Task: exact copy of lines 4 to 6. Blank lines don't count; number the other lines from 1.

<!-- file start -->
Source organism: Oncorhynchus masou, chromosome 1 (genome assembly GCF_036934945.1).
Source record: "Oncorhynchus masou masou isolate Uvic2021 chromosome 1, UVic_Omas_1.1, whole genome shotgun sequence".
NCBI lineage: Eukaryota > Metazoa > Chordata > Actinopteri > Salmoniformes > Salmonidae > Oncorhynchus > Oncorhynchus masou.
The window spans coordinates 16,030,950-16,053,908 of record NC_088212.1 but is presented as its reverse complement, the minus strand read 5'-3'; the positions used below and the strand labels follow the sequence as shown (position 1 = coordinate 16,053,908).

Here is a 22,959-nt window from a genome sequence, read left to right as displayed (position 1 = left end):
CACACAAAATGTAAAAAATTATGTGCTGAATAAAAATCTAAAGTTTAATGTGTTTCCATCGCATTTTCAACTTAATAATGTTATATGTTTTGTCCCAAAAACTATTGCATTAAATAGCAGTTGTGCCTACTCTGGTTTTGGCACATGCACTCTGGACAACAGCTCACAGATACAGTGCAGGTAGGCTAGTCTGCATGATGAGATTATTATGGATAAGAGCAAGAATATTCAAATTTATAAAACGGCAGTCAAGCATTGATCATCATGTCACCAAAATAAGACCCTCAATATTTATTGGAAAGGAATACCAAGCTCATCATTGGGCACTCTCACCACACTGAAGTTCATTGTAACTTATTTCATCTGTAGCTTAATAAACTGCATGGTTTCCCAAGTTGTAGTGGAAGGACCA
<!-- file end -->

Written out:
The window spans coordinates 16,030,950-16,053,908 of record NC_088212.1 but is presented as its reverse complement, the minus strand read 5'-3'; the positions used below and the strand labels follow the sequence as shown (position 1 = coordinate 16,053,908).

Here is a 22,959-nt window from a genome sequence, read left to right as displayed (position 1 = left end):
CACACAAAATGTAAAAAATTATGTGCTGAATAAAAATCTAAAGTTTAATGTGTTTCCATCGCATTTTCAACTTAATAATGTTATATGTTTTGTCCCAAAAACTATTGCATTAAATAGCAGTTGTGCCTACTCTGGTTTTGGCACATGCACTCTGGACAACAGCTCACAGATACAGTGCAGGTAGGCTAGTCTGCATGATGAGATTATTATGGATAAGAGCAAGAATATTCAAATTTATAAAACGGCAGTCAAGCATTGATCATCATGTCACCAAAATAAGACCCTCAATATTTATTGGAAAGGAATACCAAGCTCATCATTGGGCACTCTCACCACACTGAAGTTCATTGTAACTTATTTCATCTGTAGCTTAATAAACTGCATGGTTTCCCAAGTTGTAGTGGAAGGACCA